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The Appeal Court has sentenced Phonchai Wimonsuphawong, 38, to 2 years in prison for royal defamation and violation of the Computer-Related Crime Act over a Facebook post from October 2020.

Phonchai Wimonsuphawong (Photo from iLaw)

Phonchai was charged after a complaint was filed against him with the police in Yala’s Bannang Sata District by Watcharin Niwatsawat, a member of an ultra-royalist group. Watcharin accused Phonchai of royal defamation in 4 Facebook posts made in October – November 2020, including a video clip about monarchy reform.

The Yala Provincial Court previously found Phonchai guilty of royal defamation and violation of the Computer-Related Crime Act for the video clip, but dismissed the remaining counts of the charges relating to 2 other posts. He was sentenced to 3 years in prison, reduced to 2 because he gave useful testimony.

The Court ruled that because the content of the video clip implies that the King is not politically neutral, it is insulting and can cause doubt among the public, whereas the King is inviolable and therefore above all criticism.

Phonchai filed an appeal. However, the Appeal Court ruled yesterday (4 October) to uphold the Yala Provincial Court’s ruling, sentencing him to 2 years in prison.

According to Thai Lawyers for Human Rights (TLHR), the Appeal Court ruled that criticism of the King damages national security and can cause disorder in the society, and because Section 6 of the Constitution states that the King is held in a position of “revered worship” and cannot be violated, even criticism made in good faith is an offence.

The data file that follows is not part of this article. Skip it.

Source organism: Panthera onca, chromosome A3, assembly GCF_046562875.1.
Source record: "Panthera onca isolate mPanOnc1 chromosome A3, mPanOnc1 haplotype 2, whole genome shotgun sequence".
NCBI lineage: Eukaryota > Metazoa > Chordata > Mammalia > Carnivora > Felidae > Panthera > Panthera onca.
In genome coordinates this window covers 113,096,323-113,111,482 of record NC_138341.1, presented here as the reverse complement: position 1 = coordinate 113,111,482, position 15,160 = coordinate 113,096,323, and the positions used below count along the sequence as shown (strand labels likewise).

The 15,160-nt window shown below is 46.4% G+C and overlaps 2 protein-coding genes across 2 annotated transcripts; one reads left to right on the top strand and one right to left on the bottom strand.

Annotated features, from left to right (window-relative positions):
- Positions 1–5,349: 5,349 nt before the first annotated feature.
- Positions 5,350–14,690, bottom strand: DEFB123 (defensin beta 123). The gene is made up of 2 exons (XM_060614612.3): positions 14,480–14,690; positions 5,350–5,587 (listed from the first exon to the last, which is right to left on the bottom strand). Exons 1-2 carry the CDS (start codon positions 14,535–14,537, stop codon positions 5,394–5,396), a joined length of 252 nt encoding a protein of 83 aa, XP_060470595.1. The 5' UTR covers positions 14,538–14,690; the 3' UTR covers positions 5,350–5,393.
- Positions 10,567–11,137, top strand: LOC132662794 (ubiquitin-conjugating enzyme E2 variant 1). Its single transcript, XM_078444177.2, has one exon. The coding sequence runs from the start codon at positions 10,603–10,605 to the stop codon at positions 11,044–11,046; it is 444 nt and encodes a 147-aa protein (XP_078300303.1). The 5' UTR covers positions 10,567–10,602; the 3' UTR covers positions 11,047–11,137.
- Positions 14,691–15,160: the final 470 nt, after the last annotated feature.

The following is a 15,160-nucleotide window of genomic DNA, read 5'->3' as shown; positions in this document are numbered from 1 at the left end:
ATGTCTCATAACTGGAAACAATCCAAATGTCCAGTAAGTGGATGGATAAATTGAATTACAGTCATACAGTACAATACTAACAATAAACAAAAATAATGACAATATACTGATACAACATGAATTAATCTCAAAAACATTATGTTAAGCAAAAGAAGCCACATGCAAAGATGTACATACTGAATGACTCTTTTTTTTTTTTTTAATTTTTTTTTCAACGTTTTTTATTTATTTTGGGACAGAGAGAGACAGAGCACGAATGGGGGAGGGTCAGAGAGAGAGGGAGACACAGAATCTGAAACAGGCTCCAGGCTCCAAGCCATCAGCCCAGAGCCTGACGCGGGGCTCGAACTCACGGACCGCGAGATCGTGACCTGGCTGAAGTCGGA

Phonchai was later granted bail pending an appeal to the Supreme Court on a security of 112,500 baht. TLHR noted that the Yala Provincial Court granted him bail without forwarding his bail request to the Supreme Court, and he was released almost immediately after his sentencing.

The 38-year-old comes from an indigenous Karen community in Mae Hong Son’s Mae La Noi District. After leaving home as a teenager, Phonchai worked in a restaurant in Chiang Mai in exchange for food and accommodation. He then decided to move to Bangkok to find work. He said in an interview with TLHR that he spent around a year homeless before getting a job as a security guard. Before he was charged, he had been working as a salesman, going from house to house selling mobile phones or helping real estate agents.

In addition to 5 other charges from joining protests in Bangkok, he is facing royal defamation charges filed against him in Yala and in Chiang Mai, and since he lives and work in Bangkok, having to go to court have been difficult for him, as he lost time he could have been working, and it cost him a considerable amount of money.

In March 2023, the Chiang Mai Provincial Court found Phonchai guilty of royal defamation, sedition, and violation of the Computer-Related Crime Act for 4 Facebook posts made between 18 October and 19 November 2020. He was sentenced to 12 years in prison and was detained pending appeal for several days before being released.

This complaint against him was filed by Jessada Thunkeaw, a former protest guard for the People’s Democratic Reform Committee (PDRC), who accused Phonchai of 4 Facebook posts about the King’s involvement in politics and inviting people to join protests. However, Phonchai said that he did not make the posts, as his Facebook account was stolen at the time.

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